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Travis is the one in 3,000 born with neurofibromatosis, which can impact the growth and development of nerve cell tissue and therefore cause tumors anywhere in the body.
It’s the reason he uses a wheelchair. Travis’ specific type, NF1, varies from person to person. His large tumor – technically a complication called plexiform neurofibroma – begins in his lower back, goes through his hip and extends down his left leg. This has made his left leg longer than his right, causing orthopedic issues. He didn’t start walking until he passed age 2.
“I should have already been walking by then,” Travis said.
He has had to re-learn how to walk 10 times. Right now, at age 12, Travis’ left leg is about 1.5 inches longer thanks to surgery. When he was 7 years old, though, it was a 3-inch difference. He has had to wear special shoes with lifts to even his stance.
In addition to his wheelchair, Travis has a walking cane – nicknamed after Kasey Kahne, the retired NASCAR driver – he uses for shorter distances. He also wears a leg brace that’s sort of like an advanced shin guard.
“People with NF have a lower success rate of healing from fractures than non-NF individuals,” Kelly said. “So if we can prevent the break from happening, then we don’t have to worry about trying to heal it.”
Again. Travis has broken three bones, with two – femur fractures – requiring surgery.
The brace is custom-made and features photos of his two favorite drivers’ cars: Busch’s No. 18 M&M’s Caramel Toyota, the same one he inspected, and David Ragan’s No. 38 Shriners Hospitals for Children Ford.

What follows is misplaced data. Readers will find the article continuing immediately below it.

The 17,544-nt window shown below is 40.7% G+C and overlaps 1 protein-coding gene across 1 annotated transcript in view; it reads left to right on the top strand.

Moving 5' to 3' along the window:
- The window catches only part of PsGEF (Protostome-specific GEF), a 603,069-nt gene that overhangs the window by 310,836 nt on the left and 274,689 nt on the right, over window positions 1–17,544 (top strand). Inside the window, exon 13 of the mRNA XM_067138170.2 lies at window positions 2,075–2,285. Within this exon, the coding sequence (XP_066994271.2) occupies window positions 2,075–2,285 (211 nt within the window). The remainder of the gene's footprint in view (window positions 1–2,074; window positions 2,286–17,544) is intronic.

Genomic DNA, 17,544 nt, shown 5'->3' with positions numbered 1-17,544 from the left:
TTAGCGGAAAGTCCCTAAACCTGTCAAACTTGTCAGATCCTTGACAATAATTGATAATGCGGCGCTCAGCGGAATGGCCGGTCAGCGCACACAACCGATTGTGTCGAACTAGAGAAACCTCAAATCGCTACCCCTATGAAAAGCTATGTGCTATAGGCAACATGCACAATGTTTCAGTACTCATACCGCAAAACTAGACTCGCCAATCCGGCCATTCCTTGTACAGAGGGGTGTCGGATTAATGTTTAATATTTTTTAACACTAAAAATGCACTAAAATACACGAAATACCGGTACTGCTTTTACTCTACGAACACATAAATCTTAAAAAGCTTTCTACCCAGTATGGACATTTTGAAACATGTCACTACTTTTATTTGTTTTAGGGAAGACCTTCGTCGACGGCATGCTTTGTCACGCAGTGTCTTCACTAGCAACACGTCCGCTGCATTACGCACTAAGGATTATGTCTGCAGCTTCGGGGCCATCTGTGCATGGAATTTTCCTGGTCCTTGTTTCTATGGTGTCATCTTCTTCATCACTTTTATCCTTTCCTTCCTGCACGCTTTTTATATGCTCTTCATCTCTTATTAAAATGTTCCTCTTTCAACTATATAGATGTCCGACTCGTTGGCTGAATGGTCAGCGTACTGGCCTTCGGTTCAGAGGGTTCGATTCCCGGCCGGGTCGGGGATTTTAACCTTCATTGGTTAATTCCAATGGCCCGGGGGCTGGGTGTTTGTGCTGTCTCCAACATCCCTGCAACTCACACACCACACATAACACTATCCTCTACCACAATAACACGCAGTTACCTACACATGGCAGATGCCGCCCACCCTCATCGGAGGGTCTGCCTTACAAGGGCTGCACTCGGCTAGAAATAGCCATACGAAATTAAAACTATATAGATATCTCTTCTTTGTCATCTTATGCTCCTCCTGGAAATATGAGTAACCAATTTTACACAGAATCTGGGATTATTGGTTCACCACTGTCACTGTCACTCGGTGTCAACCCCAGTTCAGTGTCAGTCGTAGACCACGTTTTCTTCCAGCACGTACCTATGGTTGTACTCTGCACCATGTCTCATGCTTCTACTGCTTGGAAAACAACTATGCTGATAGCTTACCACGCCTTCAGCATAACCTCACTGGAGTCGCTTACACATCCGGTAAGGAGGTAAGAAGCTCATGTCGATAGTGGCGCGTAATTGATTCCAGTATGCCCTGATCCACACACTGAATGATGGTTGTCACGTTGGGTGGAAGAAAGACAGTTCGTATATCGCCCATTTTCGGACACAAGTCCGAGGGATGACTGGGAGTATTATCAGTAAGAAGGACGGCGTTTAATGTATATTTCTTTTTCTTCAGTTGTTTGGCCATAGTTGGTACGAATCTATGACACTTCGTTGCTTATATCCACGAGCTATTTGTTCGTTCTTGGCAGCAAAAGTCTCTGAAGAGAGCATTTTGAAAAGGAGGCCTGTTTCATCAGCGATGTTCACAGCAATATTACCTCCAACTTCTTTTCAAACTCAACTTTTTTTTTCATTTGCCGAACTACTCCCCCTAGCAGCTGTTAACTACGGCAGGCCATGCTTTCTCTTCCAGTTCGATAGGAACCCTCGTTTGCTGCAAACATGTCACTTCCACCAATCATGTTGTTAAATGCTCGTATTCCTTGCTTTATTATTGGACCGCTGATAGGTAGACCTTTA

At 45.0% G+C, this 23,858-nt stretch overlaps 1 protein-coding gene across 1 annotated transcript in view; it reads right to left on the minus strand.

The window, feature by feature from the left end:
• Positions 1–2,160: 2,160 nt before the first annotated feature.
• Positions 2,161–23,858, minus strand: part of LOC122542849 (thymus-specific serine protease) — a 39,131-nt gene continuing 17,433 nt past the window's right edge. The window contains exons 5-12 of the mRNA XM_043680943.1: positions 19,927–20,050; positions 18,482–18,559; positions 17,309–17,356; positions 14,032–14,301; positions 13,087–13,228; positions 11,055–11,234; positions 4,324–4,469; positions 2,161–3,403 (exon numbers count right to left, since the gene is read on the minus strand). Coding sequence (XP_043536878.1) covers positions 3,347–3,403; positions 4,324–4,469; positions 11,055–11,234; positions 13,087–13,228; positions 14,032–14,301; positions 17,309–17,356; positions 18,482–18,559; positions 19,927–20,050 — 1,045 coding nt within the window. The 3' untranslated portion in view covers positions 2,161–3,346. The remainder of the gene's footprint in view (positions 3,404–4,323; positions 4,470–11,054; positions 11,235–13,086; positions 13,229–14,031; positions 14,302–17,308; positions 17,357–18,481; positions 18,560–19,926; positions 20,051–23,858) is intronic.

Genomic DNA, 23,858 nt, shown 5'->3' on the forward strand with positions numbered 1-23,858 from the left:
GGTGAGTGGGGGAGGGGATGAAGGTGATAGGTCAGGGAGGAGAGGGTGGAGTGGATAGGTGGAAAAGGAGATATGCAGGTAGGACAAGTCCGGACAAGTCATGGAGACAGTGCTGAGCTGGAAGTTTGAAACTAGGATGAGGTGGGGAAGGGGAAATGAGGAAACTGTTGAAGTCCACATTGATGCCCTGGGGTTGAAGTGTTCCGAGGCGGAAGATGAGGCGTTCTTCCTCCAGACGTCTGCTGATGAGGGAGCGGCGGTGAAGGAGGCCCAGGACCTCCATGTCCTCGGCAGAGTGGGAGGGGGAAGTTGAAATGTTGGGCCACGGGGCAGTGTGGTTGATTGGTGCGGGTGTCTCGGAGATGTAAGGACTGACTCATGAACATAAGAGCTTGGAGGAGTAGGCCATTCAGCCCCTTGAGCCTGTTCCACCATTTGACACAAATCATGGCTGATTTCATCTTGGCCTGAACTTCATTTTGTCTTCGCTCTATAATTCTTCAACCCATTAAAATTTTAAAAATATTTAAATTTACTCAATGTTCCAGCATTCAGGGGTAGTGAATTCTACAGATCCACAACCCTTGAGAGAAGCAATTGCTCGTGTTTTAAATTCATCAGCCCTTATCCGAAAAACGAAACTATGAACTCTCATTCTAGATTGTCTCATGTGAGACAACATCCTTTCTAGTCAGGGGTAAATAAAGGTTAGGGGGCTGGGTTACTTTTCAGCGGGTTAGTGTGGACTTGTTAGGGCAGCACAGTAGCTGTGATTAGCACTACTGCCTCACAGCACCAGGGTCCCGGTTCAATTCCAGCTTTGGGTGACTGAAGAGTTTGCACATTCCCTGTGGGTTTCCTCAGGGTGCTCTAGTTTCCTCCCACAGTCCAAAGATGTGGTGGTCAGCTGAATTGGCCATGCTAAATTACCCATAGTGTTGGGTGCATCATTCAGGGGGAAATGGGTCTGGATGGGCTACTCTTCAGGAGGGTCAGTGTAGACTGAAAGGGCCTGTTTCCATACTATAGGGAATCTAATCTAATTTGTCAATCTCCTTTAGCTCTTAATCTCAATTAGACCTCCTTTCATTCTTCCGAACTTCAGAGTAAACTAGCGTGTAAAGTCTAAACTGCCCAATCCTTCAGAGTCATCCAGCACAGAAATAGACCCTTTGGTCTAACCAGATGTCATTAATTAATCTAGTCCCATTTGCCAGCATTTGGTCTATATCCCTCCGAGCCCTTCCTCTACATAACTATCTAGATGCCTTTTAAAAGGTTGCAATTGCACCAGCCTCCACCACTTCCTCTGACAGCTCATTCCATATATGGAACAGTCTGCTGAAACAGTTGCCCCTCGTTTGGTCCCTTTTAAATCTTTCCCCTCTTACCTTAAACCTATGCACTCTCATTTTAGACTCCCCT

Both drivers have signed it. Ragan has done so twice. Busch’s crew chief, Adam Stevens, added his autograph.
Travis always has been a Busch fan but started to also cheer for Ragan when he realized the Front Row Motorsports wheelman supports Shriners, the hospital chain with a location that Travis visits for his long-term orthopedic care in Salt Lake City.
“It’s almost like Travis and I are on the same team,” said Ragan, who has two daughters. “I’m a member of the Shriners fraternity.”
When Travis learned back in March his tumor had shrunk 38% – number up to 39% in August – he exclaimed: “I have David Ragan shrinkage!”
“It’s encouraging and, I think, rewarding for us to see such a strong will from a young kid,” Ragan said. “It can give us all something to work on and to try to look and think about how we can do better in that same area as an adult.”
It’s encouraging and, I think, rewarding for us to see such a strong will from a young kid. It can give us all something to work on.
Travis is in the midst of his third clinical trial, the fourth round of experimental medicine. This one began in 2015 and requires him to take a Tic Tac-sized pill – a targeted drug – twice a day, dictated by eating restrictions.
Every six months, Travis goes back to NIH for tests. Doctors run lab work, do an eye exam and monitor his heart health. Strength and reflexes are checked as he goes through physical and occupational therapy. There’s normally an MRI, too.
This trial, all in all, is going well. The only caveat: Travis’ brown hair has turned bleach blonde.
“It could be non-dyeable purple for all we care,” Kelly said. “If that’s the biggest side effect, we’ll take it.”